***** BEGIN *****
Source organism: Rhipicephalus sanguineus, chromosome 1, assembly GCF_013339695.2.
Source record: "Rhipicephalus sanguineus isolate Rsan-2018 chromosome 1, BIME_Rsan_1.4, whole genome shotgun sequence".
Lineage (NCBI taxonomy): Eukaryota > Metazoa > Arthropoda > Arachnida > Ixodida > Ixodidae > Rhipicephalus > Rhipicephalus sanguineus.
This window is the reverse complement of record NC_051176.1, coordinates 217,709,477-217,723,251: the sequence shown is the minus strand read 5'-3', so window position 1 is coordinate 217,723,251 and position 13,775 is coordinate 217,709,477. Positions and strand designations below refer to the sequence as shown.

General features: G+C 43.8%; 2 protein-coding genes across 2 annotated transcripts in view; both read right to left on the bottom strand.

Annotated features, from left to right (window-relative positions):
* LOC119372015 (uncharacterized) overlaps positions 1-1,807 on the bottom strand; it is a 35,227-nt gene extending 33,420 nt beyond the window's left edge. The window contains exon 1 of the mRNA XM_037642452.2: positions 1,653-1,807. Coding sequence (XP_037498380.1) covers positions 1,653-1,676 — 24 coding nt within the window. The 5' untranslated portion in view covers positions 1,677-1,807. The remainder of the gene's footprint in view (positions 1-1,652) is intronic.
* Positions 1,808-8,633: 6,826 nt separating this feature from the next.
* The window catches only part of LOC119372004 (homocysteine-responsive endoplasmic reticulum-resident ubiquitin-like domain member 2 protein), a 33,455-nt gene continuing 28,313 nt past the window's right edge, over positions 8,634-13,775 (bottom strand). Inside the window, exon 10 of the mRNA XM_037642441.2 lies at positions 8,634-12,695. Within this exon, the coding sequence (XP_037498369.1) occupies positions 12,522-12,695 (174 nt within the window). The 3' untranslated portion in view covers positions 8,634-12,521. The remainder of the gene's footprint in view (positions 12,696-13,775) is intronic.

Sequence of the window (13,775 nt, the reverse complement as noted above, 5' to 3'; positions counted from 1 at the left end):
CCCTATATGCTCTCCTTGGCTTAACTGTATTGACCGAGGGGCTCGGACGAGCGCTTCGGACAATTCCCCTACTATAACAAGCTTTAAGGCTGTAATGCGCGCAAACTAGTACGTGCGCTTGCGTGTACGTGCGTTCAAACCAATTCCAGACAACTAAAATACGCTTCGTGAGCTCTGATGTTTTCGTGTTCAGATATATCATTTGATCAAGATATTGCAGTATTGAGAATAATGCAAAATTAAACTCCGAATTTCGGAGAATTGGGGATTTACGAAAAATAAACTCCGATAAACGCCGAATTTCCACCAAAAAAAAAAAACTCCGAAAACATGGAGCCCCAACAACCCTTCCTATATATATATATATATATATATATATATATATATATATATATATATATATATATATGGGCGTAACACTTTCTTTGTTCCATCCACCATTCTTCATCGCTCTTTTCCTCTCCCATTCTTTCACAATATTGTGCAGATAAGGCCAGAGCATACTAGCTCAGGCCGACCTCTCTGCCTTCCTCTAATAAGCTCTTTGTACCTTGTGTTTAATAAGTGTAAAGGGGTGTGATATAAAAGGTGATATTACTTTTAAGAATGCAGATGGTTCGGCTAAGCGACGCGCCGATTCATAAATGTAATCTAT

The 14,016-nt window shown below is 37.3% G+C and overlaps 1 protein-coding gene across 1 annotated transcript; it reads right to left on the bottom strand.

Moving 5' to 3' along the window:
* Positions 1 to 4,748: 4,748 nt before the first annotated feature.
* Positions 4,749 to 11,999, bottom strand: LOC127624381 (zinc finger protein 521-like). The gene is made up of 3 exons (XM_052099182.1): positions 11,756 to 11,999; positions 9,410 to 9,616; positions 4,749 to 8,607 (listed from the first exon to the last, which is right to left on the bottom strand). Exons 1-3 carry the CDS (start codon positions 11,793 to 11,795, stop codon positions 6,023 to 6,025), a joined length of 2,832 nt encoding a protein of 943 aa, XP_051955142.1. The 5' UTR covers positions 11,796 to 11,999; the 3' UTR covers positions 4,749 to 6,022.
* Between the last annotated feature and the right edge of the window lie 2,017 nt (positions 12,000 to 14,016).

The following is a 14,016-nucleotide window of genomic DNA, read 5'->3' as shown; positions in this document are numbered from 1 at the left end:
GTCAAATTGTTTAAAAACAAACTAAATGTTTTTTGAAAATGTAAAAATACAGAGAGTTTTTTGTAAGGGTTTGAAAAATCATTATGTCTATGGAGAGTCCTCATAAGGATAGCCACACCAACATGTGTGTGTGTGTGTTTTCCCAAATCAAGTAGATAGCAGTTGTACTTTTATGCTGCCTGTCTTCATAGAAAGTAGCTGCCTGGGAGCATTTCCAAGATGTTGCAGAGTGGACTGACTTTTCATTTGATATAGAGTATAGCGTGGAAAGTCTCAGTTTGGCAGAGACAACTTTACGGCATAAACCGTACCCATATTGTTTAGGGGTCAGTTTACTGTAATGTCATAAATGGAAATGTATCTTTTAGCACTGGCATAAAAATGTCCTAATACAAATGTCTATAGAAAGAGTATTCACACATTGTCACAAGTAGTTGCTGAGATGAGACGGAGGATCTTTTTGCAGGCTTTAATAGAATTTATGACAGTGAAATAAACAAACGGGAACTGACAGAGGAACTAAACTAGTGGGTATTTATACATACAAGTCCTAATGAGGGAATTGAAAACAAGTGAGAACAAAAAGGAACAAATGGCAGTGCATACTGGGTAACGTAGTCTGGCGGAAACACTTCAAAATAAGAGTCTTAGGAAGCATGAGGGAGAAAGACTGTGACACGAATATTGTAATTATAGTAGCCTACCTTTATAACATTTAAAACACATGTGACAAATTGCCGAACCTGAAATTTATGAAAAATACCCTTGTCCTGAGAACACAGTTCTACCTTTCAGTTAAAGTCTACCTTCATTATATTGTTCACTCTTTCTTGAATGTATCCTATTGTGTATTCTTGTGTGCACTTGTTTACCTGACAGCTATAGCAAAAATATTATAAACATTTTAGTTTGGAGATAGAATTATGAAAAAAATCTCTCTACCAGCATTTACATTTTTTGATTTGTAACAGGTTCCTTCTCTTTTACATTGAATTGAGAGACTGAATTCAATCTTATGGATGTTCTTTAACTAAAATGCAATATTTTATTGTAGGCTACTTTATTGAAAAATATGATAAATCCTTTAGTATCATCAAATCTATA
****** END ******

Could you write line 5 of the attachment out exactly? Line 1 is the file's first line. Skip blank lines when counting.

General features: G+C 43.8%; 2 protein-coding genes across 2 annotated transcripts in view; both read right to left on the bottom strand.